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SigmaTel (SGTL delisted from NASDAQ after 2008 acquisition by Freescale Semiconductor) was a System On a Chip SOC electronics and software company headquartered in Austin, TX, that designed AV media player/recorder SOCs, reference circuit boards, SOC Software Development Kits, media player software apps, and controller chips for multifunction peripherals. SigmaTel was Austin's largest IPO as of 2003 when it became publicly traded on NASDAQ.
In 2004, SigmaTel SoCs were found in over 70% of all flash memory based MP3 devices sold in the global market. However, SigmaTel lost its last iPod socket in 2006 when it was not found in the next-generation iPod Shuffle. PortalPlayer was the largest competitor, but were bought by Nvidia after PortalPlayer's chips lost their socket in the iPod. SigmaTel was voted "Best Place to Work in Austin 2005" by the Austin Chronicle.
After having the right to physically destroy Actions Semiconductor products at the U.S. border for intellectual property infringement, SigmaTel settled all patent litigation and in 2007 entered into a cross-licensing agreement with the Zhuhai, China-based Actions Semiconductor Co. Ltd. Both companies also agreed not to pursue possible third-party IP infringements or new legal action against each other and their respective customers for three years. Consequently, all of Actions' current and future products may be imported into the U.S. market without restrictions.
SigmaTel also won a spot in Samsung televisions. Sales the SGTV5800[by whom?] TV audio solution, which can be used in analog, digital and hybrid televisions, have been ramping up. SigmaTel later introduced SGTV5900, which is anticipated to supplant the SGTV5800.
In mid-2007 SigmaTel introduced portable QVGA 320×240 portable video decoder, and support for higher resolutions using WMV and MPEG4 followed.
Some SigmaTel microcontrollers, like STDC982G, are used in printers manufactured by Samsung and sold under the Xerox brand. Kodak all-in-one printers also use SigmaTel IC's.
SigmaTel's equity traded as low as $100 million below book value. Its peak share price was $45 and its day one IPO max share price was around $18. After the SGTL IPO in 2003, Austin's other biggest IPO was the later spinoff of Freescale Semiconductor by Motorola Corporation. Over 150 models of MP3/WMA players used SigmaTel SDK3.1 and the STMP35xx SOC with its MS DRM10 capabilities.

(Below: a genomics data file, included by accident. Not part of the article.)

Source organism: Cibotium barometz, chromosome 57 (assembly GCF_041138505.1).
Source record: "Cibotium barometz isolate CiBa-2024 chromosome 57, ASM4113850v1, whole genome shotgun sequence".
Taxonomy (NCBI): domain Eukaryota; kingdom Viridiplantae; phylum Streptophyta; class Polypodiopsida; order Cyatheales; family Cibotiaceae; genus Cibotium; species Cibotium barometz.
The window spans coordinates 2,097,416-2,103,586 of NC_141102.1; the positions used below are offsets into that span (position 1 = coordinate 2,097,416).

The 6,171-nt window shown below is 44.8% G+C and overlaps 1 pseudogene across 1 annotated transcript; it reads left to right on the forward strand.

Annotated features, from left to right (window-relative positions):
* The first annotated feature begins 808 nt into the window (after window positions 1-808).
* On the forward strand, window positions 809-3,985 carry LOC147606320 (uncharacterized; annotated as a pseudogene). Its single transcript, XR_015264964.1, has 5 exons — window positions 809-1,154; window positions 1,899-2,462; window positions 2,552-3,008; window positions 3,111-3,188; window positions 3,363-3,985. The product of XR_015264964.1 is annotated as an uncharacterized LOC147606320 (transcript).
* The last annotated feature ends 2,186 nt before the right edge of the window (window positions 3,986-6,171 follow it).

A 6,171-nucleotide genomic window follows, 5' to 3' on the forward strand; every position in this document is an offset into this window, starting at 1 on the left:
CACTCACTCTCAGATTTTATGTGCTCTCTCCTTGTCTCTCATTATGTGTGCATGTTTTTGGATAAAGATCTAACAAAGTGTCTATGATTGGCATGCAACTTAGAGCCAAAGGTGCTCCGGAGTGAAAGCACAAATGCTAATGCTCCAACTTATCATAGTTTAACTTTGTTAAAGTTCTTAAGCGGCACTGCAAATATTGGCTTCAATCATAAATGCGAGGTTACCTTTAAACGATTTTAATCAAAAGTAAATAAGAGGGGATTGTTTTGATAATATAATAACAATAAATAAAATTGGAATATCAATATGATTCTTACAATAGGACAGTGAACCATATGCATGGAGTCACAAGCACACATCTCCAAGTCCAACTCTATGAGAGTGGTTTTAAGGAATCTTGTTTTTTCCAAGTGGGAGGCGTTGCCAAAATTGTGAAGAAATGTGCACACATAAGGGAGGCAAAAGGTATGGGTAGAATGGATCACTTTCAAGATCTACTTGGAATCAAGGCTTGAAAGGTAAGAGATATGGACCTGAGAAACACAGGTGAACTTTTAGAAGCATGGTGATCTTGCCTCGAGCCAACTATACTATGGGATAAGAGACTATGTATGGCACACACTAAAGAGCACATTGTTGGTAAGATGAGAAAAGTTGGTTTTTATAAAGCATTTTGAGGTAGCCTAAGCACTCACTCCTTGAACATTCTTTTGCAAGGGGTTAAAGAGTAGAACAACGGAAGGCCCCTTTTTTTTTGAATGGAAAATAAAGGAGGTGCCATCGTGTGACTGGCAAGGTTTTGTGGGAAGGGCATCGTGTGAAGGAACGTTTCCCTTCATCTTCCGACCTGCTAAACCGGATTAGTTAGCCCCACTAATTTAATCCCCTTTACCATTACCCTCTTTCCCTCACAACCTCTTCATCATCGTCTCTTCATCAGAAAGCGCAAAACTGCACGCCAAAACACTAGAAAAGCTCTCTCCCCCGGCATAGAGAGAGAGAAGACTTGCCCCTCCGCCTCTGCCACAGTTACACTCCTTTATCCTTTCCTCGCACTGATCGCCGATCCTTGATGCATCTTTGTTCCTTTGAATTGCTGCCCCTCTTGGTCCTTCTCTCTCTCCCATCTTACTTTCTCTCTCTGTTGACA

On February 4, 2008, Freescale Semiconductor announced that it had entered into a definitive agreement to acquire SigmaTel for $110 million. The agreement closed in the second quarter of 2008 and all SGTL shares were purchased by Freescale for $3 each.
Freescale continued developing and selling the STMP3 portable AV SoC product line, which are ARM9-based STMP37xx and STMP36xx AV SoCs, and the DSP56k-based STMP35xx portable AV SoC. Product info was on Freescale's ARM-based controller site. Freescale's i.MX2 ARM9 and i.MX3 ARM11-based multimedia SoC product line (especially analog SoC features) have been integrated with the STMP3xxx product line, resulting in a stronger portable multimedia product portfolio.
On February 25, 2009, Freescale laid off 70% of the former SigmaTel team as part of a company-wide reduction in force. No new products under the Sigmatel design teams will be created. A 'skeleton crew' was chosen to stay and support existing OEM customers that are using the existing chips until the chips enter their 'End Of Life' phase. Freescale integrated analog IP from SigmaTel into its competing product lines and continues to pursue component and Real Time OS device driver-based support for OEM's rather than the complete hardware and software turnkey system design approach of the successful SigmaTel startup that powered hundreds of millions of portable media players enjoyed by many users.
SigmaTel offered a line of audio codec chips that were integrated into many desktops, notebooks, and other audio playback devices, notably MP3 players. Other products included microcontrollers for digital appliances, portable video controllers and TV audio products. The line of audio chips included portable STMP35xx, STMP36xx, and STMP37xx SoCs.
Audio encoding and recording to flash memory in MP3 and WAV formats are supported from microphone, SigmaTel FM IC (STFM1000) digital audio source, or line-in. Printed Circuit Board (PCB) layouts and reference schematics were provided to OEM and Original Development Manufacturing (ODM) customers, driving easy manufacturing. Turnkey portable media player custom RTOS, framework, and app software was a large component of the company's success. SigmaTel provided SoC software to equipment manufacturers of portable audio and video player chips.
STMP35xx is an audio System-on-a-Chip (SoC) that requires no external RAM, voltage converters, battery chargers, headphone capacitors, analog-to-digital converters, digital-to-analog converters, or amplifiers. Over 150 portable audio product models are based on that STMP35xx SDK3 and over 150 million such portable audio player SOCs were sold from 2002-2006.
The first-generation iPod Shuffle used the SigmaTel STMP35xx and its product quality Software Development Kit v2.6. Other products using that SigmaTel SoC and software include the Dell Ditty, Creative MuVo, Philips, and many others. Audio quality for the chip was rated as best in industry. SDK3.1x added Microsoft DRM10 support, enabling interoperability with services such as Rhapsody, Napster, and Yahoo! Music Engine.